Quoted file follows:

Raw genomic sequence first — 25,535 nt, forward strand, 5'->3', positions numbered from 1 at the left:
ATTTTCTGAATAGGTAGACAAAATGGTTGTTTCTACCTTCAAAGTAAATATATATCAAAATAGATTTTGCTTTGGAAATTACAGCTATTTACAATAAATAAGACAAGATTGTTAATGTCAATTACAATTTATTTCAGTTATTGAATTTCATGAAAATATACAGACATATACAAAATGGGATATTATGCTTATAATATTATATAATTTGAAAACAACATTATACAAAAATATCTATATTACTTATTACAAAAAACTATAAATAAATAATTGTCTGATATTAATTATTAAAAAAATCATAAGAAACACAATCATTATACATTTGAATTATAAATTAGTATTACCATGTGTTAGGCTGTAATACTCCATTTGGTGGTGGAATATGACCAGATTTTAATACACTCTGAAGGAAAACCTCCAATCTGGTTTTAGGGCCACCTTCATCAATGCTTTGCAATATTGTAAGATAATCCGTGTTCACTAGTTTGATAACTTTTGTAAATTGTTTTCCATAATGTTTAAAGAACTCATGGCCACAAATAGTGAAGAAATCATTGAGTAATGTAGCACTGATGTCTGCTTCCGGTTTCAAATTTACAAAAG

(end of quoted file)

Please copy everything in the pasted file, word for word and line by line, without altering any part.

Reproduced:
Raw genomic sequence first — 25,535 nt, forward strand, 5'->3', positions numbered from 1 at the left:
ATTTTCTGAATAGGTAGACAAAATGGTTGTTTCTACCTTCAAAGTAAATATATATCAAAATAGATTTTGCTTTGGAAATTACAGCTATTTACAATAAATAAGACAAGATTGTTAATGTCAATTACAATTTATTTCAGTTATTGAATTTCATGAAAATATACAGACATATACAAAATGGGATATTATGCTTATAATATTATATAATTTGAAAACAACATTATACAAAAATATCTATATTACTTATTACAAAAAACTATAAATAAATAATTGTCTGATATTAATTATTAAAAAAATCATAAGAAACACAATCATTATACATTTGAATTATAAATTAGTATTACCATGTGTTAGGCTGTAATACTCCATTTGGTGGTGGAATATGACCAGATTTTAATACACTCTGAAGGAAAACCTCCAATCTGGTTTTAGGGCCACCTTCATCAATGCTTTGCAATATTGTAAGATAATCCGTGTTCACTAGTTTGATAACTTTTGTAAATTGTTTTCCATAATGTTTAAAGAACTCATGGCCACAAATAGTGAAGAAATCATTGAGTAATGTAGCACTGATGTCTGCTTCCGGTTTCAAATTTACAAAAG